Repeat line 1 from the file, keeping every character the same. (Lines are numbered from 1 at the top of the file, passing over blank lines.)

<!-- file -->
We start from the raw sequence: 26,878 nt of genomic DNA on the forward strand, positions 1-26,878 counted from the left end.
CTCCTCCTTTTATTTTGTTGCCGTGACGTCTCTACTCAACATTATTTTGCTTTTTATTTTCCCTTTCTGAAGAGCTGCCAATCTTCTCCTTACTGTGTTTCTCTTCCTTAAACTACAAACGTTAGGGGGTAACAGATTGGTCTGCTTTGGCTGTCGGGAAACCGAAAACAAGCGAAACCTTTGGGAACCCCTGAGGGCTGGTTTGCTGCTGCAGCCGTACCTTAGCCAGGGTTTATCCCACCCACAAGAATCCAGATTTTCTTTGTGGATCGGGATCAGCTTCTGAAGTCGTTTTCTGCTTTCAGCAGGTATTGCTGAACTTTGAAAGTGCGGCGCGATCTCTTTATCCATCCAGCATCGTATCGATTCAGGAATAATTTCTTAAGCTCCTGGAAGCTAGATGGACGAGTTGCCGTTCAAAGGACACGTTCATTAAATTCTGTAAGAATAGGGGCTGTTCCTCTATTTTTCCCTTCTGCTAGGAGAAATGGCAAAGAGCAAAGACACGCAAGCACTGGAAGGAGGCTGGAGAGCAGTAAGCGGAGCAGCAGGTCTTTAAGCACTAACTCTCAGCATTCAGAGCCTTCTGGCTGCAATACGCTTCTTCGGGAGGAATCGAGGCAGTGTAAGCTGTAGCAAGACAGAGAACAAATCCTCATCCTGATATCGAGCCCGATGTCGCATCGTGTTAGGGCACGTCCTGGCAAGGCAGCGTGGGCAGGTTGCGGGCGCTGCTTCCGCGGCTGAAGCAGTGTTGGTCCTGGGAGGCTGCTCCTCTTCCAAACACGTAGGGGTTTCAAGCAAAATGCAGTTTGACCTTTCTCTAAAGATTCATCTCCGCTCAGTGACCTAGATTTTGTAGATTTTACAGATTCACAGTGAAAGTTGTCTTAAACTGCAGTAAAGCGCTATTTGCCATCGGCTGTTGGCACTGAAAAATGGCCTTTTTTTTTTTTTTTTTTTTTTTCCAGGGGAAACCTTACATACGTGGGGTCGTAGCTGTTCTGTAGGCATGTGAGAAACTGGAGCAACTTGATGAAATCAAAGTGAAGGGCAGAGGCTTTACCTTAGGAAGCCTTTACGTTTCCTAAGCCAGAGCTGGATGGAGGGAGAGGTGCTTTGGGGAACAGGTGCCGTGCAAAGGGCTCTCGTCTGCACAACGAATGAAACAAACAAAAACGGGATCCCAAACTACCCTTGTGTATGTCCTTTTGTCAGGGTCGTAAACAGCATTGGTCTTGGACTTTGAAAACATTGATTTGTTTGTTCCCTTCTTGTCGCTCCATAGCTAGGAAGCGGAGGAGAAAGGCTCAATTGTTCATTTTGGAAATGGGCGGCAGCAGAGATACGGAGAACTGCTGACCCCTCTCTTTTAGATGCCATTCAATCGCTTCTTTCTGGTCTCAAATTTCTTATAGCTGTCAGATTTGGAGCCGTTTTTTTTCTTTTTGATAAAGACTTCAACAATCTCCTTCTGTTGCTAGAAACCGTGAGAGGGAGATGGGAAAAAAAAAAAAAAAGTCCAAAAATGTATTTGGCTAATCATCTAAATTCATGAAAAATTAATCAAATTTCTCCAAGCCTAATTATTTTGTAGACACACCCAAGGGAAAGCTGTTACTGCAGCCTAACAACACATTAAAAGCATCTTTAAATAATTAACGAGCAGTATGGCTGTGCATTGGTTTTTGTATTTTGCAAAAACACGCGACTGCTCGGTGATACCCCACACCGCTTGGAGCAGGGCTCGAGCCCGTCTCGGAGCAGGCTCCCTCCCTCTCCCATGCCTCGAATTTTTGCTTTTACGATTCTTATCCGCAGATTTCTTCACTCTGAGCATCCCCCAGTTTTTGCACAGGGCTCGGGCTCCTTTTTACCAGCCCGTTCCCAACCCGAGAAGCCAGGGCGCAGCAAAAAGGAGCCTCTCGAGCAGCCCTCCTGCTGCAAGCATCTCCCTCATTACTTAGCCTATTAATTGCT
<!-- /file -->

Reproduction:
We start from the raw sequence: 26,878 nt of genomic DNA on the forward strand, positions 1-26,878 counted from the left end.